Peter Kimani has recently published a new novel, Dance of the Jakaranda, which, going by both thematic concerns and narrative techniques, promises to excite critical responses that have been lacking for a while now.
Set in Nakuru around independence time, the novel takes a backward look at the colonialist investments of the former British East African Protectorate, to examine the origins and weaknesses of ethno-racial biases, whose legacies continue to haunt Kenya to date.
While drawing on the historical construction of the Kenya Uganda Railway for structure and metaphor, Dance of the Jakaranda is presented in four parts that, while traversing different generations, hint at the tensions wrought by different antagonistic forces that continue to militate against the ideal wholeness of Kenya.
The parts, House of Music, House of Silence, House of Light and, lastly, House of Darkness, variously introduce and engage with historically unresolved questions that impede our appreciation and acceptance of our histories in Kenya. The problems of land annexation by colonial settlers, the disenfranchisement of Kenyan Asians just before and soon after independence, and the instigation of ethno-racial prejudices, among other challenges are all presented in a literarily creative manner.
Kimani demonstrates a deep understanding of how colonial political, economic and social histories in Kenya intersected, some aspects of which are yet to be fictionalised. Few of us may know that in their efforts to politically divide and dominate the Maasai community in 1890s and economically cripple them, colonial agents deliberately infected Maasai cows with deadly diseases like foot and mouth, and stood by as the Maasai people helplessly agonised as they witnessed the slow and painful deaths of their valued cattle.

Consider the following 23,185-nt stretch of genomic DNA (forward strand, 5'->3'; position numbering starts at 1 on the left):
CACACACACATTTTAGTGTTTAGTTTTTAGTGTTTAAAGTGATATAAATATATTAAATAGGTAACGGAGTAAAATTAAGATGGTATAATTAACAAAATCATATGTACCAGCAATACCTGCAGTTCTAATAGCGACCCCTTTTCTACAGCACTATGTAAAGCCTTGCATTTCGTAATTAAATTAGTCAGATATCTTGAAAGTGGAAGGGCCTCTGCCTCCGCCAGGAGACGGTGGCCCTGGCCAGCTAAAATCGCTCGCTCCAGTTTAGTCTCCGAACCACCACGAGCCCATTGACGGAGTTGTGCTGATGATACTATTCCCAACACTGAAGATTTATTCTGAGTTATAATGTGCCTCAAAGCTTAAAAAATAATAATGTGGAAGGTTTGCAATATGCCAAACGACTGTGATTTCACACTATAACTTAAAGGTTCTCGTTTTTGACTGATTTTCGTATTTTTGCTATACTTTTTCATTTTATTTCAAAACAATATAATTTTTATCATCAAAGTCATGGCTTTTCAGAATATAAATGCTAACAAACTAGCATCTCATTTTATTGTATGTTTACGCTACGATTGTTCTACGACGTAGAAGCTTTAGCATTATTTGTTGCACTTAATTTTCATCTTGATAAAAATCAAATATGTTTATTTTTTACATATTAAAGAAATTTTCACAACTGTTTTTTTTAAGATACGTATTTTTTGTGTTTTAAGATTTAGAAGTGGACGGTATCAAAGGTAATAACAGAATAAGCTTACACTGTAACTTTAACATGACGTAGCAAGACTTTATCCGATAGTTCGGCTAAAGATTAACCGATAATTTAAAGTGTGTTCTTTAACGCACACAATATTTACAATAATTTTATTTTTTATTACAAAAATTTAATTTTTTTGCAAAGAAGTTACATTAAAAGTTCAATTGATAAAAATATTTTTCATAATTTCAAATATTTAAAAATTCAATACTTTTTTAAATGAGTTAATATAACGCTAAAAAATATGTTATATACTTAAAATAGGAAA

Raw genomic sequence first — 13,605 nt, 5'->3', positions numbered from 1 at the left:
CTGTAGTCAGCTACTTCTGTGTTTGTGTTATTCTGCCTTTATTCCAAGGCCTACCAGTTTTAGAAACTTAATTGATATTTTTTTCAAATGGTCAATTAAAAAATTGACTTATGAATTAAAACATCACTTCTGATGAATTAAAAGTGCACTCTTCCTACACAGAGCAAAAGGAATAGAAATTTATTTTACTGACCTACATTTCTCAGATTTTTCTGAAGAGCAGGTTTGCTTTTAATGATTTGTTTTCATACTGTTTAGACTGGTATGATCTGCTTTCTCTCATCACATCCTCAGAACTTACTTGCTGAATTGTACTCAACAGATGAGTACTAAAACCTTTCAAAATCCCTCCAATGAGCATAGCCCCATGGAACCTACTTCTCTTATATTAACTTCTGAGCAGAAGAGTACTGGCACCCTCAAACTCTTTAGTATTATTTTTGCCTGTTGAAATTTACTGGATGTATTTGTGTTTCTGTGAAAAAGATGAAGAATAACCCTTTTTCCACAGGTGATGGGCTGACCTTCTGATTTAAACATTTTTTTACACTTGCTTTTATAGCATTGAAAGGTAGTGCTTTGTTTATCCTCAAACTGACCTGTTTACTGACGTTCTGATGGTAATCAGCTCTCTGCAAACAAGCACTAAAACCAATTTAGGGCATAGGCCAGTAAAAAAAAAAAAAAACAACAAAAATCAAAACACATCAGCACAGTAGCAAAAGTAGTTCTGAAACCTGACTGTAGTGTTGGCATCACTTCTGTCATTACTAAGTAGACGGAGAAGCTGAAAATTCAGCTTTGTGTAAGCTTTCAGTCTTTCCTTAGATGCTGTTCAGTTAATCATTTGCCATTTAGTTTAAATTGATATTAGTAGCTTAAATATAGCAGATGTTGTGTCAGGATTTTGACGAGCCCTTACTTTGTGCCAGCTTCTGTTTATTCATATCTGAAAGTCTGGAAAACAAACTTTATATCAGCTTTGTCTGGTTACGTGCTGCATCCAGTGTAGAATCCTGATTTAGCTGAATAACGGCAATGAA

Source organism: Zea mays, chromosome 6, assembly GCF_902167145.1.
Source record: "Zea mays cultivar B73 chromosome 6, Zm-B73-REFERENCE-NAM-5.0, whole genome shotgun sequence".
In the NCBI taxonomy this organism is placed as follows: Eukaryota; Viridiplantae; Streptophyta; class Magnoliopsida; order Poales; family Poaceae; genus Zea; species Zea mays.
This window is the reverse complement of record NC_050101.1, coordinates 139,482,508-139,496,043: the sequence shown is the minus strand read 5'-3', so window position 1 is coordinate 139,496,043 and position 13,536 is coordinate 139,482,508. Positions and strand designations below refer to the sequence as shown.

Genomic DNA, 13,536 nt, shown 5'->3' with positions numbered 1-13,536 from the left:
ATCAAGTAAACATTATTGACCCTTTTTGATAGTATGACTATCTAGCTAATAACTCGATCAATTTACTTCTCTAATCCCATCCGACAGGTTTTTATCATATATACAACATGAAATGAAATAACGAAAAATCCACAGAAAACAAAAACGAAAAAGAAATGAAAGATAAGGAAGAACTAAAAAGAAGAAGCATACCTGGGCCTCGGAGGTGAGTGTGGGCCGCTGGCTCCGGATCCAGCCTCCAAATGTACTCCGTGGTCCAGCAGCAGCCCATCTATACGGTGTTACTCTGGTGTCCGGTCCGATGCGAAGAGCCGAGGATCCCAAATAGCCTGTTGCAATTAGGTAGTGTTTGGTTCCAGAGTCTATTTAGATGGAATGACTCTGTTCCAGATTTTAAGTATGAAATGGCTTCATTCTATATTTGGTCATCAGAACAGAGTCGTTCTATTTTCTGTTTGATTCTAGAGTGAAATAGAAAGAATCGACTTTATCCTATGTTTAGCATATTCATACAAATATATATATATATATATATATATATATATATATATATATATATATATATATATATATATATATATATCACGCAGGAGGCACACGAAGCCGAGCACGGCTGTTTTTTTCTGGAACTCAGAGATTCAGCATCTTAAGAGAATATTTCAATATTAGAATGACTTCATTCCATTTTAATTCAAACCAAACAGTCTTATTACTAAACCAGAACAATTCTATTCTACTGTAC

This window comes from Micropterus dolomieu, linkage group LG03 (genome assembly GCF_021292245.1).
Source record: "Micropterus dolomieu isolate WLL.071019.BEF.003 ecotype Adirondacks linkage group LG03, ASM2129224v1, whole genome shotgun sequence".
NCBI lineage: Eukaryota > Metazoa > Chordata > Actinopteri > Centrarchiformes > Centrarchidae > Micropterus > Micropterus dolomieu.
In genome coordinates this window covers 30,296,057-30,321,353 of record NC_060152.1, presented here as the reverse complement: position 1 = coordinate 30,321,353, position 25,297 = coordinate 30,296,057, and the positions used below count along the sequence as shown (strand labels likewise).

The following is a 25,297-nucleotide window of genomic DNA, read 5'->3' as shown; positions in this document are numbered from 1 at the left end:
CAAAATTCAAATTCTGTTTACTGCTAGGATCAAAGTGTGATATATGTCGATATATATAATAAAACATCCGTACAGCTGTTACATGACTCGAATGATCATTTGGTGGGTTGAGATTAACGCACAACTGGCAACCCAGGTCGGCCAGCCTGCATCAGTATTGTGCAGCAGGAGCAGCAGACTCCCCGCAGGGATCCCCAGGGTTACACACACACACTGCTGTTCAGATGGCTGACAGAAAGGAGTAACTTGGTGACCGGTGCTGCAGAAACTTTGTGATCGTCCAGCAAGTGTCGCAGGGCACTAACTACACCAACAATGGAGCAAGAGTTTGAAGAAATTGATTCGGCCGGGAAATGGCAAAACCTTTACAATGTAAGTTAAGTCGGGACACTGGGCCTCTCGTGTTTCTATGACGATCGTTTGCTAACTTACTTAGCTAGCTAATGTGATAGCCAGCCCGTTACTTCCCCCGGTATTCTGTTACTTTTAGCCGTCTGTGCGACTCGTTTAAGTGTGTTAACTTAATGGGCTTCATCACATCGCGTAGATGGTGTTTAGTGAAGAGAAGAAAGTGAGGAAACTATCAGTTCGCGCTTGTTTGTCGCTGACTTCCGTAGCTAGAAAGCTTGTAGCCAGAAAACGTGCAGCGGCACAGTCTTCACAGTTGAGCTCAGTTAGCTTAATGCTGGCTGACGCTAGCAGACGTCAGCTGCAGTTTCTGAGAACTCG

But the novel also shows how, by playing of the pioneer Indians who worked on the Kenya Uganda Railway against the Maasai, the colonial regime not only instigated immediate resentment between the two groups as among them, but also set the stage for the usability of stereotypes as a basis of racial and ethnic mobilisation, a problem that persists today, albeit on a way larger scale beyond the Asians and the Maasai.
What I also find interesting in the novel is that, although the author hints at undertaking a multicultural or multiracial narrative project, he seems to have more intimate details about the inner-dynamics of the Asian communities of the time — their religious and sect divisions, and how these mediated their intra-group interactions. Indeed, the narrator seems to spend inordinately more time focusing on the few Asians in the novel — together with the two Europeans, the soldier-administrator and the preacher — and not necessarily the numerous Africans.
Now is not, perhaps, the time to ask questions of who speaks for who, on what terms or for what reasons, but I see in future readers, especially from the Asian community, asking legitimate questions regarding the credibility of their representation, even if it is literary, in this book.